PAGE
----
Immediately following Passover, after rejoicing in God’s deliverance of our people and celebrating His mercy and miracles, we enter a very somber season. First, we mark Holocaust Remembrance Day, and, a week later, Memorial Day which then culminates in Israel’s Independence Day celebrations only 24 hours later – making us all feel a little bit like being on an emotional roller-coaster.

These “ups and downs” are extremely difficult to explain to someone who has never experienced them in such proximity.  Yet for Israelis it is a part of life, as even on the saddest days we draw strength from stories of bravery and resilience, acknowledging the fact that no matter what troubles we have encountered along the way, we are still here… still strong… and are not going anywhere.

When I do, however, attempt to explain how we can endure this rollercoaster every year, Psalm 30 immediately comes to mind.

Sing praise to the Lord, you saints of His,
And give thanks at the remembrance of His holy name.
For His anger is but for a moment,
His favor is for life;
Weeping may endure for a night,
But joy comes in the morning.

-Psalm 30:4-5

Since October 7, Israelis have been struggling with continuous loss, worry for hostages and soldiers, and darkness intertwined with the joys of life – not only national holidays, but also family celebrations of birthdays, newborns, weddings, and the general appreciation of being alive.

From the first verse of Psalm 30 until the last, these moments of rising and falling are intertwined with continuous thanksgiving and praise to our Lord – the one who lifts us up when we cry out, the one who heals us, the one whose anger is for a moment yet whose favor is for life, the one who hides His face but then turns towards us and transforms our mourning into dancing and gladness.

Most Israelis have what I believe is a God-given belief that we will rise up stronger than before – how else could we survive living in this country “pressed on every side”?

It is interesting that already in October right after the attacks, one of the top internet searches in Israel was “Tehillim” – Psalms. Religious or secular, willingly or not-so-willingly, Jews are connected to this land and to our God, the God of Israel, and, as a result, we tend to seek Him in times of trouble.

I believe this is exactly the reason why Paul states with such confidence in Romans 11:26 that “all Israel will be saved.” As Israeli believers we pray this verse daily over our nation, and we invite you to do the same as part of God’s olive tree.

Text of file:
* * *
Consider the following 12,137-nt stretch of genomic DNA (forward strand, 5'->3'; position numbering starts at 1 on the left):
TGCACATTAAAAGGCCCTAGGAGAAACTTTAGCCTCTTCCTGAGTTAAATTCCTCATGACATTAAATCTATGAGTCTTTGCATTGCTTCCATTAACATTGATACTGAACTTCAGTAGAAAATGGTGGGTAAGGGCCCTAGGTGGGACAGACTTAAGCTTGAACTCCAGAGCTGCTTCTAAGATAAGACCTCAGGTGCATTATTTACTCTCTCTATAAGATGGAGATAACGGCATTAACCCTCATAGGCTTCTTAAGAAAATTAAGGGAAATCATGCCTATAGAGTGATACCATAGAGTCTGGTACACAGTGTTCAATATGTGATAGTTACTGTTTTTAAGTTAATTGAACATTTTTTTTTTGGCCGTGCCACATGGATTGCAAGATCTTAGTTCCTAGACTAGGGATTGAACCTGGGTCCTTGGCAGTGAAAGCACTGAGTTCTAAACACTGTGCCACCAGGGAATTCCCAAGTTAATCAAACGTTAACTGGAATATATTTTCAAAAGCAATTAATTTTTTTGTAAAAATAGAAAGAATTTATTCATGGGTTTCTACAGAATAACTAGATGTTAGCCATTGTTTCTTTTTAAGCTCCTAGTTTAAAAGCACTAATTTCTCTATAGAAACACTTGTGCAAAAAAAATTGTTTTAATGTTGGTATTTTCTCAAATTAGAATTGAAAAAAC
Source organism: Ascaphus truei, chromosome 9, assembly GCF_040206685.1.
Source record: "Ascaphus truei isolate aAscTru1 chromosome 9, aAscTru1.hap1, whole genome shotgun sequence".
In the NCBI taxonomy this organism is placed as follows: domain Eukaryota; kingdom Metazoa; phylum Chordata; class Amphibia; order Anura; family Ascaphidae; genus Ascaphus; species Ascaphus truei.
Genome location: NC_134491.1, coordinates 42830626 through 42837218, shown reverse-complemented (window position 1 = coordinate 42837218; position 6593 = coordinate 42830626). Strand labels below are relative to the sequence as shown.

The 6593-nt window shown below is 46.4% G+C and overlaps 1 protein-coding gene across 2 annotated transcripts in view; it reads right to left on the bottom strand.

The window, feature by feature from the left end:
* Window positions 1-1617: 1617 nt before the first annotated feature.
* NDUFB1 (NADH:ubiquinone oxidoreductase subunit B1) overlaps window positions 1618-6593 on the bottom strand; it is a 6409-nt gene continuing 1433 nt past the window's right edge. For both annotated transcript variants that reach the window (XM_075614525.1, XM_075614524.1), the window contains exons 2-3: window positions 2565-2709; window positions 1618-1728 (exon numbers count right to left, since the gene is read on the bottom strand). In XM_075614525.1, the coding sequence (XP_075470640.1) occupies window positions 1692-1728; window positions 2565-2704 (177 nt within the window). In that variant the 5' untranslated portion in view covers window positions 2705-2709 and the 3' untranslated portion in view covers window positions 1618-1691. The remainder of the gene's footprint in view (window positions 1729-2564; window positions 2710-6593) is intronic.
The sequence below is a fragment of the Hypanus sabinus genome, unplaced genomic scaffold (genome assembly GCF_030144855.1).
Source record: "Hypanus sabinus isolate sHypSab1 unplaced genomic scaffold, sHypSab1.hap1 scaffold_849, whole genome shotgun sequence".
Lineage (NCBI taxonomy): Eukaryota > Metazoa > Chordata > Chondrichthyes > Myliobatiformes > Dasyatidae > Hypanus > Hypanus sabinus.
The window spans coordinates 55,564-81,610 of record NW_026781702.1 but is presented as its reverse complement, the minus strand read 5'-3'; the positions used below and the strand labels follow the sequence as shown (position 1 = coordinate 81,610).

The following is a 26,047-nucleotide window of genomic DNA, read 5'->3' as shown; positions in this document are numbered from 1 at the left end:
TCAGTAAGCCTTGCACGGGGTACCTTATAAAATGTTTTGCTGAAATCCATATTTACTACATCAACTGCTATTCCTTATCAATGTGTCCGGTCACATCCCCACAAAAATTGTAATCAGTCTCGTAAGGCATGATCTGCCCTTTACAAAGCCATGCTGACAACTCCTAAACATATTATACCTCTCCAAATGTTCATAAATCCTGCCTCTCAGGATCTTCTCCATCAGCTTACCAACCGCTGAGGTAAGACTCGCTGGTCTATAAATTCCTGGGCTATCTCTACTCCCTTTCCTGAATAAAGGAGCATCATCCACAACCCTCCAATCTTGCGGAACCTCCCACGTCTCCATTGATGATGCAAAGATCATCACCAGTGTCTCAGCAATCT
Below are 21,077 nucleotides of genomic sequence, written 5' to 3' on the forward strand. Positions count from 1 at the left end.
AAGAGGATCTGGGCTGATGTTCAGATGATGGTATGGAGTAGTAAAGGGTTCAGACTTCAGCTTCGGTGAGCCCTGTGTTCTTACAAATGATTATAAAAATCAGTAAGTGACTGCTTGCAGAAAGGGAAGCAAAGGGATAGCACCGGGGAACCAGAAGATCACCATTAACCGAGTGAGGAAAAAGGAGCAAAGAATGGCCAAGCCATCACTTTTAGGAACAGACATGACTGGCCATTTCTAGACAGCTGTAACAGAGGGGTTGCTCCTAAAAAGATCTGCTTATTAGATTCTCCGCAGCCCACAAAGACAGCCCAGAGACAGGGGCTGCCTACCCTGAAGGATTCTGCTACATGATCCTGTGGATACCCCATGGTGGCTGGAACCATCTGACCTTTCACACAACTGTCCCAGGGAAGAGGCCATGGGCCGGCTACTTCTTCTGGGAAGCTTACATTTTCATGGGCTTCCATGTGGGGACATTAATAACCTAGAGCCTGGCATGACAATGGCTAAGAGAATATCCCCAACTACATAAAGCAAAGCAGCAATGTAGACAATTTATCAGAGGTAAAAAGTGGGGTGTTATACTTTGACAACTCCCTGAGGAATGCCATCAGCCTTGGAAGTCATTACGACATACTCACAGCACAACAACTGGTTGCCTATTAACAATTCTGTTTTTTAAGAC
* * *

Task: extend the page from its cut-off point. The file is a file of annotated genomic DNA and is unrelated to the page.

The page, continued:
One day, God will wipe away every tear, and sorrow will be no more – this hope is lifting us up during our present struggles, and it is our prayer that this hope will encourage and lift you up in any sorrows or loss you may be enduring.

by Katy Sorsher Smith

Many in Israel are feeling anxious, uncertain and isolated right now because of the covid-19 crisis: the question is, are they more or less open to the gospel as a result? Since coming out of our covid lockdown in the end of May here in Israel, we felt the Lord calling us back out onto the streets to witness. God put it on the heart of Kosta, who recently joined our ministry team, to lead a weekly street outreach in Tel Aviv. As a congregation, we encourage a lifestyle of witnessing to friends, families, coworkers and people we come across in our everyday lives. However, there is a special calling and anointing for evangelists who go out onto the streets to share the gospel.


Kosta and David engaging people on the street in conversations about God and Israel’s Messiah

This week Kosta and David, one of Tiferet Yeshua’s most faithful evangelists, hit the streets of Tel Aviv: with them they had New Testaments and Who is the Messiah of Israel? booklets which detail all the Old Testament prophesies about the Messiah. Both Kosta and David have much experience witnessing on the street, and they were both surprised by people’s reactions to them.

More than ever before, people are open to discussing God and the Messiah of Israel. Kosta and David handed out fifteen prophecy booklets, and five people were willing to take New Testaments – which is amazing. Jewish people have ingrained in them that it is forbidden to even touch the New Testament because it is perceived as an anti-Semitic, Christian book. When we witness to people, we share with them that it is a Jewish book, written by Jews, and that is has the gospel of life which was intended to the Jews first and then to the whole world. More and more Jews are willing to find out for themselves whether this forbidden book, the New Testament, is a Jewish book or not.

The last person Kosta and David talked to left a strong impression on them: he was a young man who had grown up in an orthodox family but had become secular. He told David and Kosta: “You are Messianic Jews? I have been following your teachings and videos! Just yesterday I was watching a teaching by Messianic Jews online.” This man took a New Testament and the booklet with the prophetic messianic scriptures. God is moving and people are open to the gospel like never before. Please pray for us! Just as the Apostle Paul requested prayer to be able to effectively preach the gospel, we need your prayers as well:

“Pray also for me, that whenever I speak, words may be given me so that I will fearlessly make known the mystery of the gospel… Pray that I may declare it fearlessly, as I should.” Ephesians 6:19-20

“Brothers and sisters, pray for us. Pray that the Lord’s message will spread quickly. Pray that others will honor it just as you did.” 2 Thessalonians 3:1